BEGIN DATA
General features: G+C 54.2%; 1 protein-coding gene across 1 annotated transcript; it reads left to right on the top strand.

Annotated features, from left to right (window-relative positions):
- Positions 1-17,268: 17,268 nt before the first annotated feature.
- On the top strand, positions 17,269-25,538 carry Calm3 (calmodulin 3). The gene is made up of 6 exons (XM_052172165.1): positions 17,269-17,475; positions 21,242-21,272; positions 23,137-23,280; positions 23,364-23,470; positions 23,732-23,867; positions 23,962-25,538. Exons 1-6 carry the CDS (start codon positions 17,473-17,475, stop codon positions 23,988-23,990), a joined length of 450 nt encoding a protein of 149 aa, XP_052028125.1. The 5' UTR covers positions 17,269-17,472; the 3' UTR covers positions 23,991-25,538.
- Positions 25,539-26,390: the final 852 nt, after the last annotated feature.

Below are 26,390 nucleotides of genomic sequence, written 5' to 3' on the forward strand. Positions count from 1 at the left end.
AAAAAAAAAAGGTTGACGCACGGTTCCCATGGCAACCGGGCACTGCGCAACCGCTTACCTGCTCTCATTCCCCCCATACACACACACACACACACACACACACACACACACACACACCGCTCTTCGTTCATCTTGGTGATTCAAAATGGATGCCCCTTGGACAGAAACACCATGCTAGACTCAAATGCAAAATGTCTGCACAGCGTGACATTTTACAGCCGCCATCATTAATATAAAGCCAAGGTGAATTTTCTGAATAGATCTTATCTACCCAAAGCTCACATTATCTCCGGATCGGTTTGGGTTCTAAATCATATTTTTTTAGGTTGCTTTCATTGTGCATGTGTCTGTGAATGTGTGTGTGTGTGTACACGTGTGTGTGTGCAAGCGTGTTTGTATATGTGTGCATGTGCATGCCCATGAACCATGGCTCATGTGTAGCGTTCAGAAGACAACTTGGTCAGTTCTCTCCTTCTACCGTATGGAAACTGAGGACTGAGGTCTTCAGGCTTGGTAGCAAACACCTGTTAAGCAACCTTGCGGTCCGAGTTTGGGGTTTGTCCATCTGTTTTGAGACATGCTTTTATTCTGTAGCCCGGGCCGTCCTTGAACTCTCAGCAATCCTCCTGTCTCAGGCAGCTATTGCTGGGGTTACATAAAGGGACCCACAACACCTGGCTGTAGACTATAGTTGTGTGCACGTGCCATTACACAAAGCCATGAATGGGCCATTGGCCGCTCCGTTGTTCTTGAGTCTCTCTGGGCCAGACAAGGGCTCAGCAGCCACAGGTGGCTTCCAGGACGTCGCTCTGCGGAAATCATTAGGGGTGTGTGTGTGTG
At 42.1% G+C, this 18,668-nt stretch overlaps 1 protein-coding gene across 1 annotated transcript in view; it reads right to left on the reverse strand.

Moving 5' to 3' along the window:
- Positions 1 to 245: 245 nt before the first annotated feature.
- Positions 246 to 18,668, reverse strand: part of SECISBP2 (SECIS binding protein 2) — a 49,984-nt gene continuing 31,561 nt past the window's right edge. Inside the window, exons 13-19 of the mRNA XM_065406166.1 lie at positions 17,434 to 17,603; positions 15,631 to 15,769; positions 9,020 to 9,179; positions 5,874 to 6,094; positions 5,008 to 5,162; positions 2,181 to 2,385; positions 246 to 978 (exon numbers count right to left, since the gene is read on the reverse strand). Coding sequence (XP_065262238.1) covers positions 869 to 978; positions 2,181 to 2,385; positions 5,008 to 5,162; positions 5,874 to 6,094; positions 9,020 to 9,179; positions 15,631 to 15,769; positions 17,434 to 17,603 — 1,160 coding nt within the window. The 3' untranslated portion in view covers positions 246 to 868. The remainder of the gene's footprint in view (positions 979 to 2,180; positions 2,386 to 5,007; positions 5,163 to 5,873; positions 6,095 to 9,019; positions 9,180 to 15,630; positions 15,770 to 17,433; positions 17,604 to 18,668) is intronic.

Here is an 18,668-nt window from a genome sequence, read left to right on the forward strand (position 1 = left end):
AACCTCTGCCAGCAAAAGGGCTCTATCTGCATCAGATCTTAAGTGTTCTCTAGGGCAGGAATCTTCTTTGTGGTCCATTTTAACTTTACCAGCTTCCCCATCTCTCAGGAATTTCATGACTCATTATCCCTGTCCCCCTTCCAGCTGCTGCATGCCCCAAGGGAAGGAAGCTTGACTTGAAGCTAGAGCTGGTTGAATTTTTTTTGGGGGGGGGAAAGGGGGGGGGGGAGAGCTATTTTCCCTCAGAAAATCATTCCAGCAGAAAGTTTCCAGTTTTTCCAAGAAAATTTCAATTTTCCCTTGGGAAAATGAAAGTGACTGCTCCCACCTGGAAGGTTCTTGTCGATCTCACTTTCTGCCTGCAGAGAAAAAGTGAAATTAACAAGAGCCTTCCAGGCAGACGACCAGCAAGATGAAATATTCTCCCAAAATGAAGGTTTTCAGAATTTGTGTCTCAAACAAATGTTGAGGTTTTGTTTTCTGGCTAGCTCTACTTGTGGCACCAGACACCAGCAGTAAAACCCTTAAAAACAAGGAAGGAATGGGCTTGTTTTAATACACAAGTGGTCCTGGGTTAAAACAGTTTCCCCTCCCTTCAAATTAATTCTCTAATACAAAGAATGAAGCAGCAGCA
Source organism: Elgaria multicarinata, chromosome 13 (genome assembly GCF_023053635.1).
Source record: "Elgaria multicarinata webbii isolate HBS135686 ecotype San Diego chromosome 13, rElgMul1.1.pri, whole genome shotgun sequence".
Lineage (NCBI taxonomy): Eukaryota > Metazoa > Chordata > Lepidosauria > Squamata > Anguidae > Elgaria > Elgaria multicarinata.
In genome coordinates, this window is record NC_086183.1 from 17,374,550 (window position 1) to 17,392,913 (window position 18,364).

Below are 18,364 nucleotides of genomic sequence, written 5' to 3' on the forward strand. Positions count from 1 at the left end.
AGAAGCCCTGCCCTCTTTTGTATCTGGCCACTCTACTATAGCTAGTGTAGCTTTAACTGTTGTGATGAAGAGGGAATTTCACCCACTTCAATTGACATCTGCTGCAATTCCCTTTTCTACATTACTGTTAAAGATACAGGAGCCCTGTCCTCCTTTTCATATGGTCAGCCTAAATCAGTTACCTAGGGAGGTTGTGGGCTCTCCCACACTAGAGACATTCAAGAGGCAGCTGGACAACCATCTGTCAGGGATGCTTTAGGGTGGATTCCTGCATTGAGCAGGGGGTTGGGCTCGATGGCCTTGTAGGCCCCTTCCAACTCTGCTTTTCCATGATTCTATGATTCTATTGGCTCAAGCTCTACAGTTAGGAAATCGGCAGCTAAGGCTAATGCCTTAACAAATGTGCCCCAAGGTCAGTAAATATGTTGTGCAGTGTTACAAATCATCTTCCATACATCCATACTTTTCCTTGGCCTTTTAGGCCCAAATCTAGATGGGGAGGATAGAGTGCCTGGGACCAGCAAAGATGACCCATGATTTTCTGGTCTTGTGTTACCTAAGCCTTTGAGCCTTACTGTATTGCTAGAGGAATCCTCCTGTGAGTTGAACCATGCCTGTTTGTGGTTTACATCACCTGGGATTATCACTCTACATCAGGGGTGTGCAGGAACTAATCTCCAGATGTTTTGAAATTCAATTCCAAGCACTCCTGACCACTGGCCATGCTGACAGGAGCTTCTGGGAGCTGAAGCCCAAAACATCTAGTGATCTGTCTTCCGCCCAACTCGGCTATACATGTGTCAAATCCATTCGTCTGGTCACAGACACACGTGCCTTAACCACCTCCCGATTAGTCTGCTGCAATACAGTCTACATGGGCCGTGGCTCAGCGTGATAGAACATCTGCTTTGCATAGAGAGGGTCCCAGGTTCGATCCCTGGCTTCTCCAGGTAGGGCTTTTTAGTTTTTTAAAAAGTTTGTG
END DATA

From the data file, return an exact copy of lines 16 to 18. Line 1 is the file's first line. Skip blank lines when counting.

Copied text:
Lineage (NCBI taxonomy): Eukaryota > Metazoa > Chordata > Lepidosauria > Squamata > Anguidae > Elgaria > Elgaria multicarinata.
In genome coordinates, this window is record NC_086183.1 from 17,374,550 (window position 1) to 17,392,913 (window position 18,364).

Below are 18,364 nucleotides of genomic sequence, written 5' to 3' on the forward strand. Positions count from 1 at the left end.